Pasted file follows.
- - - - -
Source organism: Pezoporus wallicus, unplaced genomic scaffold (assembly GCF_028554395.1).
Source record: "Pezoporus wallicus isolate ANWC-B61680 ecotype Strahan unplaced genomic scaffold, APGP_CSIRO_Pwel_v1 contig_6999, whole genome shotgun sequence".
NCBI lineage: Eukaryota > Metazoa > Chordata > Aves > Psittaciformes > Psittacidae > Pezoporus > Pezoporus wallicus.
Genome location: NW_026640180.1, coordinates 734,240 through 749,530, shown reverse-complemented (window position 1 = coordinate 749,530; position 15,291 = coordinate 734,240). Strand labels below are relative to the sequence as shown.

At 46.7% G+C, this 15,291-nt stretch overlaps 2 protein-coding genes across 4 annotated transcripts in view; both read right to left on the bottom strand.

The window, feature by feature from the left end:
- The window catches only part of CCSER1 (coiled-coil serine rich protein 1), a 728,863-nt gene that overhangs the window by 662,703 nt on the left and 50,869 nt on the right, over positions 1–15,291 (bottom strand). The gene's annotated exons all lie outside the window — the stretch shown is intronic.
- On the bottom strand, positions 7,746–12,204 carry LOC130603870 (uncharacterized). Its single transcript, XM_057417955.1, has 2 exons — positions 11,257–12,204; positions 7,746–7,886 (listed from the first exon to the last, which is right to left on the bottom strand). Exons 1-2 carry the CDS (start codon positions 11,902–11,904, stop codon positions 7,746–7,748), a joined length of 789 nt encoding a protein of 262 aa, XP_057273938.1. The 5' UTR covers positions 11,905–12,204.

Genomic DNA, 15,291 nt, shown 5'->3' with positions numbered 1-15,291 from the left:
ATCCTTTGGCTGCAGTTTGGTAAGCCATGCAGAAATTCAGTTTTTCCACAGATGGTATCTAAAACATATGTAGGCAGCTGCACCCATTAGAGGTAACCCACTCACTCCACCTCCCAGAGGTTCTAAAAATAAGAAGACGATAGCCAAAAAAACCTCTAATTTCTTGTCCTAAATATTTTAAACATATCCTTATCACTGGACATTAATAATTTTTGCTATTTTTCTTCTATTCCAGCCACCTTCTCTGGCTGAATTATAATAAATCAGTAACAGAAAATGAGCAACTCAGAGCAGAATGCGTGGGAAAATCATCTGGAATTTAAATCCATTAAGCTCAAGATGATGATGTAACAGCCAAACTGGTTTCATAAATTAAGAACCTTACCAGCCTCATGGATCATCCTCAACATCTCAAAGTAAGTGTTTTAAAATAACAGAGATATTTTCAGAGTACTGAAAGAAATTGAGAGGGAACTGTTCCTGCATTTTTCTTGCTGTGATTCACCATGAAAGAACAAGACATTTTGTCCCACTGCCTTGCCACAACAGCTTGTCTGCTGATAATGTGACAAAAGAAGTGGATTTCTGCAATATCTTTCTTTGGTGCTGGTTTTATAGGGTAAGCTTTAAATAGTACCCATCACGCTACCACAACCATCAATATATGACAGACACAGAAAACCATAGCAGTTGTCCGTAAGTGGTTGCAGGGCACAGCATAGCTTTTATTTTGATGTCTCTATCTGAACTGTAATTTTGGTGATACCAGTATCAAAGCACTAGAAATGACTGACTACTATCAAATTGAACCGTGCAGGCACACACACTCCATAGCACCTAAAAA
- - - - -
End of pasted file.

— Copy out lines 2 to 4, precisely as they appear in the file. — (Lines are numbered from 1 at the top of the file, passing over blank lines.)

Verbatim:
Source record: "Pezoporus wallicus isolate ANWC-B61680 ecotype Strahan unplaced genomic scaffold, APGP_CSIRO_Pwel_v1 contig_6999, whole genome shotgun sequence".
NCBI lineage: Eukaryota > Metazoa > Chordata > Aves > Psittaciformes > Psittacidae > Pezoporus > Pezoporus wallicus.
Genome location: NW_026640180.1, coordinates 734,240 through 749,530, shown reverse-complemented (window position 1 = coordinate 749,530; position 15,291 = coordinate 734,240). Strand labels below are relative to the sequence as shown.